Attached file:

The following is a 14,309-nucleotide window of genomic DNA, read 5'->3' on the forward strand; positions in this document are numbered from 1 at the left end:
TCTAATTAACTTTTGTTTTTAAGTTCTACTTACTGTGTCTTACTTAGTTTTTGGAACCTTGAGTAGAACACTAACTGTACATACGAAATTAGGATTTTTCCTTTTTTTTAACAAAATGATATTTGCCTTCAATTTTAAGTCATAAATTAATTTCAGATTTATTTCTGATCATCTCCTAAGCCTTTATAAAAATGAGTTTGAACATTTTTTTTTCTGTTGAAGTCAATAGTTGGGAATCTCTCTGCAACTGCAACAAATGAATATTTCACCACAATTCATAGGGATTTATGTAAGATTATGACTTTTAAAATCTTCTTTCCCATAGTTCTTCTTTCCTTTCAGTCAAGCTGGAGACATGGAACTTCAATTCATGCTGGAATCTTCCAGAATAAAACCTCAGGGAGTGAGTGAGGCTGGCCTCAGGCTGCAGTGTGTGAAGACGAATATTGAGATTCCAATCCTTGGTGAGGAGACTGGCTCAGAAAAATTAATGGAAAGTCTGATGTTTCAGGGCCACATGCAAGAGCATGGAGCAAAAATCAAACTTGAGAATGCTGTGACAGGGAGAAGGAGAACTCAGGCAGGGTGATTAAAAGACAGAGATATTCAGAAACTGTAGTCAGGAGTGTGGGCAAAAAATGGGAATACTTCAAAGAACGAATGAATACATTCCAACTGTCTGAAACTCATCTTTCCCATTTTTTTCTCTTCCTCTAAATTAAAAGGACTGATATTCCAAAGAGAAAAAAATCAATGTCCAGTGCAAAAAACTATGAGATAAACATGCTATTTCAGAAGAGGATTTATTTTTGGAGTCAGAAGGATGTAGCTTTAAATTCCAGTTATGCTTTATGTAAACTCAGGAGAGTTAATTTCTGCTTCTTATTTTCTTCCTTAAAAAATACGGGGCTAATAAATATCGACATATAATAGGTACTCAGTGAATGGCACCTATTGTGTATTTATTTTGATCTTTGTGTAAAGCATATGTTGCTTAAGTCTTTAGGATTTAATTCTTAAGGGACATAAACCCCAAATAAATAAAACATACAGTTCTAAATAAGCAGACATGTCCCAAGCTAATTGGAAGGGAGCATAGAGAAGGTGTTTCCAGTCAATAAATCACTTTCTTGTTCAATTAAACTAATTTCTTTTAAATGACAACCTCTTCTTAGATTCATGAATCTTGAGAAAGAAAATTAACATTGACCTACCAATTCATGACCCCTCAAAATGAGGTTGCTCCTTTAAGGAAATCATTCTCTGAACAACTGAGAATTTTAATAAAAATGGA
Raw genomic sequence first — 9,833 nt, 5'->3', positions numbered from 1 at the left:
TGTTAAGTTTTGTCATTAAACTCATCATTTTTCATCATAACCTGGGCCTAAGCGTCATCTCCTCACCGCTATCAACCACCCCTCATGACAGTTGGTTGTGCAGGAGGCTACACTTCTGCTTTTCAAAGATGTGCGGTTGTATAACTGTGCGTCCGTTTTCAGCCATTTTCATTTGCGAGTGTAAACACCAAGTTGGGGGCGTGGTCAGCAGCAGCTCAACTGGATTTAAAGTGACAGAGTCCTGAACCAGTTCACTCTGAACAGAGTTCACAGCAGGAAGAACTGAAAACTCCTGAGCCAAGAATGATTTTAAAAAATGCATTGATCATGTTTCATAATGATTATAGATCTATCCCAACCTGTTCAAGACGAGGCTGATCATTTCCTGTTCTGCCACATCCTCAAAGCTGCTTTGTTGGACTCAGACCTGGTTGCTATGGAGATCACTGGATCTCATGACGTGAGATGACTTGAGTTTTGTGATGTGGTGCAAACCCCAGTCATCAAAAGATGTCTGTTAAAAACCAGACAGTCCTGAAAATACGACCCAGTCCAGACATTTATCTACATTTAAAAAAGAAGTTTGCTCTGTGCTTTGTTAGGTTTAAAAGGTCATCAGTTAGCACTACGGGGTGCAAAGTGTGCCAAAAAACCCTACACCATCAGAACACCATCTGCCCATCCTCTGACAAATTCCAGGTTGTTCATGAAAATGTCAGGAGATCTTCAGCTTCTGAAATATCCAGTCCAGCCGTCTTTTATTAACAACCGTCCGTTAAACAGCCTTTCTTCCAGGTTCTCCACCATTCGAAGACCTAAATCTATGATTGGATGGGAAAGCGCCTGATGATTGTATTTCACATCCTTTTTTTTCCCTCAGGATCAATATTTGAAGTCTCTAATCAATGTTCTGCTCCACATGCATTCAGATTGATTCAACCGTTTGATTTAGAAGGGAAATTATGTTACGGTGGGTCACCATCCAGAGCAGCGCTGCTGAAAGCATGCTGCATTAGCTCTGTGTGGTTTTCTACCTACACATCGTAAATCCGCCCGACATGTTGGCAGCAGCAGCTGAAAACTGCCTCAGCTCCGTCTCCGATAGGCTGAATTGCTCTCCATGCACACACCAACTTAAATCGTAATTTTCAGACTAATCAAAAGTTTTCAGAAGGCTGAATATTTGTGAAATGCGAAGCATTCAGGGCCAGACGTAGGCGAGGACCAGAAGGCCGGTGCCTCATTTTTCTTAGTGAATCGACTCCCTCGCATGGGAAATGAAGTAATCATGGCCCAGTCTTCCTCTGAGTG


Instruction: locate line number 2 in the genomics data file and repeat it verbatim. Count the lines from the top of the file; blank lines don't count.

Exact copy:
TCTAATTAACTTTTGTTTTTAAGTTCTACTTACTGTGTCTTACTTAGTTTTTGGAACCTTGAGTAGAACACTAACTGTACATACGAAATTAGGATTTTTCCTTTTTTTTAACAAAATGATATTTGCCTTCAATTTTAAGTCATAAATTAATTTCAGATTTATTTCTGATCATCTCCTAAGCCTTTATAAAAATGAGTTTGAACATTTTTTTTTCTGTTGAAGTCAATAGTTGGGAATCTCTCTGCAACTGCAACAAATGAATATTTCACCACAATTCATAGGGATTTATGTAAGATTATGACTTTTAAAATCTTCTTTCCCATAGTTCTTCTTTCCTTTCAGTCAAGCTGGAGACATGGAACTTCAATTCATGCTGGAATCTTCCAGAATAAAACCTCAGGGAGTGAGTGAGGCTGGCCTCAGGCTGCAGTGTGTGAAGACGAATATTGAGATTCCAATCCTTGGTGAGGAGACTGGCTCAGAAAAATTAATGGAAAGTCTGATGTTTCAGGGCCACATGCAAGAGCATGGAGCAAAAATCAAACTTGAGAATGCTGTGACAGGGAGAAGGAGAACTCAGGCAGGGTGATTAAAAGACAGAGATATTCAGAAACTGTAGTCAGGAGTGTGGGCAAAAAATGGGAATACTTCAAAGAACGAATGAATACATTCCAACTGTCTGAAACTCATCTTTCCCATTTTTTTCTCTTCCTCTAAATTAAAAGGACTGATATTCCAAAGAGAAAAAAATCAATGTCCAGTGCAAAAAACTATGAGATAAACATGCTATTTCAGAAGAGGATTTATTTTTGGAGTCAGAAGGATGTAGCTTTAAATTCCAGTTATGCTTTATGTAAACTCAGGAGAGTTAATTTCTGCTTCTTATTTTCTTCCTTAAAAAATACGGGGCTAATAAATATCGACATATAATAGGTACTCAGTGAATGGCACCTATTGTGTATTTATTTTGATCTTTGTGTAAAGCATATGTTGCTTAAGTCTTTAGGATTTAATTCTTAAGGGACATAAACCCCAAATAAATAAAACATACAGTTCTAAATAAGCAGACATGTCCCAAGCTAATTGGAAGGGAGCATAGAGAAGGTGTTTCCAGTCAATAAATCACTTTCTTGTTCAATTAAACTAATTTCTTTTAAATGACAACCTCTTCTTAGATTCATGAATCTTGAGAAAGAAAATTAACATTGACCTACCAATTCATGACCCCTCAAAATGAGGTTGCTCCTTTAAGGAAATCATTCTCTGAACAACTGAGAATTTTAATAAAAATGGA